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Does Mentoring Girls in STEM work?

 

75% of the fastest growing occupations require science, technology, engineering and maths (STEM) skills. The variety of professional roles open to graduates is much greater than those accessible through year 12 completion. Yet girls and women are severely under-represented in STEM subjects at school and university. That means fewer women in occupations requiring STEM skills – and in the future that’s likely to be most of them!

Why so few girls in STEM?

I asked mentors in a new program for girls, to talk about the barriers and obstacles that reduced girls’ participation STEM. Their own experiences included:

 

  • Early gender conditioning and stereotyping
  • Lack of female role models
  • The isolation of girls and women being the minority
  • Lack of confidence, fear of failure
  • Self-doubt and imposter syndrome
  • Nerd culture that is not attractive to girls
  • Lack of knowledge about careers

The number of high school students taking intermediate and advance maths has been dropping for the last 20 years and girls participation is significantly lower than boys. Given that higher level maths is a prerequisite for engineering, IT and science at university, girls progress will be blocked.

Image Credit: Courtesy Company

 

We are getting some traction in challenging gender stereotyping. Disney was chastised in a social media campaign #WheresRey, after it failed to include the woman protagonist of a recent Star Wars movie in the figurine merchandise. Meanwhile, we’ll see a female lead in the next Dr. Who series and Lego has released a mini set of female scientists (the idea of geochemist, Dr. Ellen Kooijman). There is still a long way to go. Obviously, mentoring isn’t the complete answer, but it has a lot to offer.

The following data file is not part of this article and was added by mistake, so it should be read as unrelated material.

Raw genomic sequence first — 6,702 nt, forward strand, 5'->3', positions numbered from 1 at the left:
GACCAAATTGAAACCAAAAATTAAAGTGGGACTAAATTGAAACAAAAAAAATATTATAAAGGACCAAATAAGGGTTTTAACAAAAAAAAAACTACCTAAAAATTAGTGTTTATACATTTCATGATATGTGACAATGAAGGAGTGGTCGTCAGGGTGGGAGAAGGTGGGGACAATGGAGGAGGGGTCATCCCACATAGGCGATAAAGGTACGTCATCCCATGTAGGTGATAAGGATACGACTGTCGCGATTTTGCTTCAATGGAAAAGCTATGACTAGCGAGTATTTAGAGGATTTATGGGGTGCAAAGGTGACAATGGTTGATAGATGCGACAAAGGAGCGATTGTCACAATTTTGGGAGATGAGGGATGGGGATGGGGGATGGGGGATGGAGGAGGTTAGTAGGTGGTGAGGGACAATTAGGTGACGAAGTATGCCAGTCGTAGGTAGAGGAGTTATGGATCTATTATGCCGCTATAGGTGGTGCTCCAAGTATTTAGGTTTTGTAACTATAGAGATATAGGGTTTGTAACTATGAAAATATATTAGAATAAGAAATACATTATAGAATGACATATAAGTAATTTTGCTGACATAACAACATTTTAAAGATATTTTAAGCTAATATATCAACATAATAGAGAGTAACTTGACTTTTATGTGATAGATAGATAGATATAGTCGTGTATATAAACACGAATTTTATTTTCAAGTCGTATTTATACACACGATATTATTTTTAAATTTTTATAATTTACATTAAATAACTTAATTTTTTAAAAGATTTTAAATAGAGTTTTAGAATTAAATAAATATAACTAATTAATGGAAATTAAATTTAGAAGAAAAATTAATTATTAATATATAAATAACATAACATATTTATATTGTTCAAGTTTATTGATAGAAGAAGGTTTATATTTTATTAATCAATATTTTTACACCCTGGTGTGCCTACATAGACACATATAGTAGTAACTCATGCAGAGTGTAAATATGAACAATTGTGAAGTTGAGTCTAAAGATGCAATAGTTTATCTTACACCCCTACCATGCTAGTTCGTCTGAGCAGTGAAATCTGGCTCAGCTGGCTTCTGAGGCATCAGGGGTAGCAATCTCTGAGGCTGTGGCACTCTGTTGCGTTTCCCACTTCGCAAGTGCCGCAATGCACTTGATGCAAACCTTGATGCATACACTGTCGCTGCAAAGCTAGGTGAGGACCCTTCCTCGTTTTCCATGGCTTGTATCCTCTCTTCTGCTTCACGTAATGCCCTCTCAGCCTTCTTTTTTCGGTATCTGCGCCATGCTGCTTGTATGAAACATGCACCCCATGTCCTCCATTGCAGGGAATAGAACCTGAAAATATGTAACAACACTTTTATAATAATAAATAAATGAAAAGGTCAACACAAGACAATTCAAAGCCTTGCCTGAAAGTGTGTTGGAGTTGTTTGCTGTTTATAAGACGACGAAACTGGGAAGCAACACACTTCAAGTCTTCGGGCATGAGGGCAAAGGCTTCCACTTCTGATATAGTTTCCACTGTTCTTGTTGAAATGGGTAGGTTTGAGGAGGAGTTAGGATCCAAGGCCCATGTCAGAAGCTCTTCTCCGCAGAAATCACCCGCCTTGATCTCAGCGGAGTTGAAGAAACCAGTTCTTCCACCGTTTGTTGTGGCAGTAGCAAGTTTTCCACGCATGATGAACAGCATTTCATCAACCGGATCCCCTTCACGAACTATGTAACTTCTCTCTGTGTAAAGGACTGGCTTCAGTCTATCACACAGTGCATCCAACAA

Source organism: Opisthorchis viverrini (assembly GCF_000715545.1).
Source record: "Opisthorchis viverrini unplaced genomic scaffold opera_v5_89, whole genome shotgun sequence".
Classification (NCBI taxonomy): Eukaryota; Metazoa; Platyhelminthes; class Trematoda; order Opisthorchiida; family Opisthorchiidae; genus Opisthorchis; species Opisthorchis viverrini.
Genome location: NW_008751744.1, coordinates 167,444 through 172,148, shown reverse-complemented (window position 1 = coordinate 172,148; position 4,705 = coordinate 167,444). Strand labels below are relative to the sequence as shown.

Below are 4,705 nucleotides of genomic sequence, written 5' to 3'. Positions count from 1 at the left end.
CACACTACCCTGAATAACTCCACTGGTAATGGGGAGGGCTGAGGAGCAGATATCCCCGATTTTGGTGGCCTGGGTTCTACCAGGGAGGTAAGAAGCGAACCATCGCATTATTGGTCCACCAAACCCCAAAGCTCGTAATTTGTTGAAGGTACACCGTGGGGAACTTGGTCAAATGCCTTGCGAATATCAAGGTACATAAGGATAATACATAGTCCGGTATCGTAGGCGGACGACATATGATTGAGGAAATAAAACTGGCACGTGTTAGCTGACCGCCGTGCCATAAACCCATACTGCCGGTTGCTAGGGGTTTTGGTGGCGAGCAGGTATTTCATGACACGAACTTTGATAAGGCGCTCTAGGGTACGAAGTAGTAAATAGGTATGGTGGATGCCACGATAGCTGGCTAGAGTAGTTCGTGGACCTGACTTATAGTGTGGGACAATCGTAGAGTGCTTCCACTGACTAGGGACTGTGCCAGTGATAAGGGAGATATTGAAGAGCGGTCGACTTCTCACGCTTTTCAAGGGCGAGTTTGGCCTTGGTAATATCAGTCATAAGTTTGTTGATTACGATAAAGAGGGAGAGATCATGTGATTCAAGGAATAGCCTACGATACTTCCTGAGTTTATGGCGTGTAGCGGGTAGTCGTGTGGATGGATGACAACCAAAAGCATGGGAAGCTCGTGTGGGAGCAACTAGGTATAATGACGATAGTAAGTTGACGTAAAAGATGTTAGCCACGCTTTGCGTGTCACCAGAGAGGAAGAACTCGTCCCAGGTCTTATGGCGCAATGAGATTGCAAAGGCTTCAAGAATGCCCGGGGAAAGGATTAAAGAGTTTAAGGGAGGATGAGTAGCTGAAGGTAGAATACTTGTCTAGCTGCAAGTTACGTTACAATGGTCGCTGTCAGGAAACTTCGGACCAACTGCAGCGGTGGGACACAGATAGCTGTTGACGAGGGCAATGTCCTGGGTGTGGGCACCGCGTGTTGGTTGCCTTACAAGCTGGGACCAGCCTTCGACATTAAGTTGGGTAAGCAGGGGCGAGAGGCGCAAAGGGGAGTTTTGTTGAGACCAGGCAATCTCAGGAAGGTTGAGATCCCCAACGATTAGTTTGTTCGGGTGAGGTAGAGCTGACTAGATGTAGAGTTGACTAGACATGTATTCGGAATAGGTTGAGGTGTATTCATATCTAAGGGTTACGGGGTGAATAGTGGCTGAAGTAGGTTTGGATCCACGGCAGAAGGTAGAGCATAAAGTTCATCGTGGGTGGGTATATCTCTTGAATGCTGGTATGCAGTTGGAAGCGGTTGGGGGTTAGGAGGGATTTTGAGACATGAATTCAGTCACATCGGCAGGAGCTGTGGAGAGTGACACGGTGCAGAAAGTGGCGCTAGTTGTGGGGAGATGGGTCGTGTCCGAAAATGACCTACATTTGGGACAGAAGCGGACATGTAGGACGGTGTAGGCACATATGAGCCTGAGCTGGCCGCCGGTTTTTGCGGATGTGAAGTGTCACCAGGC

What do mentors do for girls in STEM?

Mentors can:

  • Get girls thinking about possibilities for themselves
  • Point to and encourage them to see role models
  • Explore a wide variety of careers
  • Help them see themselves, their talents and strengths
  • Be a role model – share their challenges and achievements

 

Mentoring gets results!

Recently released findings show the difference mentoring makes for 13-17 year old girls. The Curious Minds program, funded by the Australian Government and administered by Australian Science Innovations and Australian Mathematics Trust, is now in its third year. One hundred and eight high achieving girls with limited opportunities participated in Curious Minds between 2015-2017. The infographic below tells the story. A similar program for boys and girls DigIT, began in 2016 and links students with professionals in ICT related occupations. Both programs sandwich 6 months of mentoring between 3-4 day academic camps involving supercharged sessions, excursions, guest lectures, career speed dating and experience on a university campus.

 

 

A program that is partnership between the Australian Mathematical Sciences Institute and the BHP Billiton Foundation runs a different model. CHOOSEMATHS uses online mentoring circles to change attitudes, increase participation in maths studies and improve maths-related career choices for girls.

 

I’ve had the privilege of working with all three of these programs. What I’ve noticed is the passion of the (mostly female) mentors and organisers. It is a thrill to see students’ enthusiasm for STEM grow and the innovation and creativity of their projects and presentations at the end.

 

“The growth of jobs requiring STEM skills far outweighs the growth in other areas.

So, can we really afford to push this issue aside and accept that in the future, male students will have more job opportunities available to them than their female counterparts?”

 

Dr. Megan Sebben, Hydrologist, supported last year’s Flinders University “Illuminating the face of (women in) STEM”

 

Programs like Curious Minds, DigIT and CHOOSEMATHS are important not just to the girls

and boys who participate, they are vital for al of us. We need all the young people we can to develop their talents and skills for the future, so we all survive and thrive in an exciting and demanding world built on science, technology, engineering and maths.

 

References

http://www.sciencegenderequity.org.au/gender-equity-in-stem/

 

https://indaily.com.au/opinion/2017/05/19/closing-science-gender-gap-need-women-stem/

 

https://www.inc.com/sue-williams/why-we-need-women-in-stem.html

 

https://www.forbes.com/sites/clareoconnor/2016/01/12/after-outcry-disney-launches-new-rey-toys-for-star-wars-fans/#326ccd479274

 

 

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About Ann Rolfe

Ann Rolfe is internationally recognised as Australia's leading specialist in mentoring, and is available for speaking, training and consulting. Here Ann shares her knowledge and allows you to ask your most pressing questions about mentoring.

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